But then there’s the major downside of not always knowing what you’re eating. For example, I ordered something in Vietnam that was definitely chicken, but it still had some feathers on it and hardly any meat. Not my best meal to say the least.
Traveling with food helps you avoid some of these moments where you might go back to your accommodation hungry. We don’t recommend packing entire meals! However a few items might help your trip go a bit more smoothly.
Why Pack Your Own Food?
There are lots of reasons as to why you might want to pack food for a trip.
- If you have dietary restrictions or allergies, as I do, it can supplement your meals until you can find an appropriate alternative.
- You might be a long term traveler who wants to carry food to cook to save money on meals out.
- You also might be a picky eater who wants to be sure of what they’re eating. Or you’re afraid of getting sick.
- Packing your own food prevents hanger, which affects even the best of us. It’s how I ended up eating Burger King in Bangkok at 10 pm after a 12 hour bus ride. I worried that everything was closed, irrationally forgetting that the city is always busy, especially with food stalls. Had I thought for a moment or had some food items with me, I might not have made this mistake.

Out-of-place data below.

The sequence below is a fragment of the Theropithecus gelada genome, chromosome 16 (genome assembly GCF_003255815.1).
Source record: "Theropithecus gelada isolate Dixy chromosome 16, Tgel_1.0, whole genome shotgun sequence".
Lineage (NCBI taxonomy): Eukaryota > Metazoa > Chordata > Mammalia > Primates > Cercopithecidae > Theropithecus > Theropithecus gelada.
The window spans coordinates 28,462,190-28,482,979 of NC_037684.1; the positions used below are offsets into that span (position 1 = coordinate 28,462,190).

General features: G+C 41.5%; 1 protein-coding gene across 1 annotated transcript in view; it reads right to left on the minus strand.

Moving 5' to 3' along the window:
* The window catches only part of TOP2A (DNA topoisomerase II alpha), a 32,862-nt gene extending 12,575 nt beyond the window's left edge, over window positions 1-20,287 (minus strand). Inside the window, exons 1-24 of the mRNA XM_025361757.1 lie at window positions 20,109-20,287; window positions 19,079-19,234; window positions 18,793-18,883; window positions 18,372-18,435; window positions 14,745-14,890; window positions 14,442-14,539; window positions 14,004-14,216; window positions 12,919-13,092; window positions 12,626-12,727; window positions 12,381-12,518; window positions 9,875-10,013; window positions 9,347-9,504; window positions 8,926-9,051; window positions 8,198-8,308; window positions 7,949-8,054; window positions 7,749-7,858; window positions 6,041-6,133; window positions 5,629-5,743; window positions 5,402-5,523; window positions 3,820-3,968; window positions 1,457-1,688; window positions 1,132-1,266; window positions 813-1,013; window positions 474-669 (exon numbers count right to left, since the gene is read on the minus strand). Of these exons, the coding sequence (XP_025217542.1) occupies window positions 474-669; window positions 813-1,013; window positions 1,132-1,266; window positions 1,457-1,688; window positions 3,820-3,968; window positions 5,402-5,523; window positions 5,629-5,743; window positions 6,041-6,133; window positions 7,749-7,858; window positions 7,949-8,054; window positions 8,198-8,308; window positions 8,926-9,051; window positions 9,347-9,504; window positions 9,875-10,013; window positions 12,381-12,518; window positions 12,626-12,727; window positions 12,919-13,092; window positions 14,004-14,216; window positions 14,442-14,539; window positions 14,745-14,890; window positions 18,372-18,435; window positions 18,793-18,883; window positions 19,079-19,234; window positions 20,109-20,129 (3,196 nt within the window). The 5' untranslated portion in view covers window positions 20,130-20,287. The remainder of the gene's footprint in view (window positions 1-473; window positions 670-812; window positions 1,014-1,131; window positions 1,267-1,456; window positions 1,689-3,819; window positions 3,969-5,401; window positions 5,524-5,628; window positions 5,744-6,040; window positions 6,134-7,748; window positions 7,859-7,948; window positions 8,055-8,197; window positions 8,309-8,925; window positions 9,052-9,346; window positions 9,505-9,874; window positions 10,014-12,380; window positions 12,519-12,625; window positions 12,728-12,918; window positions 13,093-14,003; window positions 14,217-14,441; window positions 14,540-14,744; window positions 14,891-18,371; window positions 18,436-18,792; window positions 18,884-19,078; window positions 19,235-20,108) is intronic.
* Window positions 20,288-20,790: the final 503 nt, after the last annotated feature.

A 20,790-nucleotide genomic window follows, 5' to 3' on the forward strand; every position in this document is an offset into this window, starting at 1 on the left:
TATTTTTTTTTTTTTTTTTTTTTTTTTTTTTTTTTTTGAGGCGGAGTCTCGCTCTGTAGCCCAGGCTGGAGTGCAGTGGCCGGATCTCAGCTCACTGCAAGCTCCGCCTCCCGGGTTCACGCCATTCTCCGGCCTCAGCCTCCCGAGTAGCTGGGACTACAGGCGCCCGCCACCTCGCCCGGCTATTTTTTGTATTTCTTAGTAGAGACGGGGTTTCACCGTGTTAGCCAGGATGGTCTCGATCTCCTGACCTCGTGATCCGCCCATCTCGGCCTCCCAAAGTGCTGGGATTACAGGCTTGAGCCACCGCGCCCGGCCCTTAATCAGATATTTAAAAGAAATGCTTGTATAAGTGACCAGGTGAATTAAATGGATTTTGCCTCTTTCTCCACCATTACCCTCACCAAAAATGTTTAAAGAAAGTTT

How to Pack Your Own Food
Consider the types of food you can pack:
Certain types of food work best and you shouldn’t expect to carry an entire pantry with you.
Look for dried or powdered packets at your local grocery store. Outdoor stores also carry meals that can be quickly cooked with boiling water from brands like Backpacker’s Pantry. Powdered soup, oatmeal, and ramen noodles are a safe bet. If you’re looking for more substantial items, pasta and rice work well in many forms. I also like to pack instant grits (a Southern thing!), instant coffee, Pique tea crystals, dried fruit, nuts, and granola bars.
Consider how you’ll actually transport these items:
I’ve carried Tupperware containers of snacks on trips as they can be reused or tossed if necessary. Sea to Summit makes collapsible containers that fold flat for storage. Just make sure they’re leak free! Utensils are also a must, including a spork, but make sure it won’t get taken at airport security.
I also travel with a reusable mug, which can be used for your morning coffee or your dinner. A cooler might also come in handy. Just remember to put liquids in your checked luggage. Look for lighter containers like packets instead of cans.
Consider how you’ll go about cooking it:
If you’re staying in hostels, most will have kitchens, but some won’t. Have a few items that don’t require heating. It’s generally easy to find boiling water, as I even found on trains in Asia.
>>Learn how to travel like MacGyver: pack these items that solve problems.
When Not to Pack Food
The most important time you shouldn’t pack food is if there are strict quarantine laws around food items from other countries. Australia, New Zealand, and Canada all have laws of this sort, as does the state of Hawaii. You might be told to ditch it all upon arrival.
You also shouldn’t pack food if it’s going to take up too much room or weight in your bag. Remember that most countries will have stores selling what you need. I’ve found dairy free options in Israel, Guatemala, and everywhere in between. Give it a Google search before you leave.
Did we leave anything out? Have you packed food for travel?
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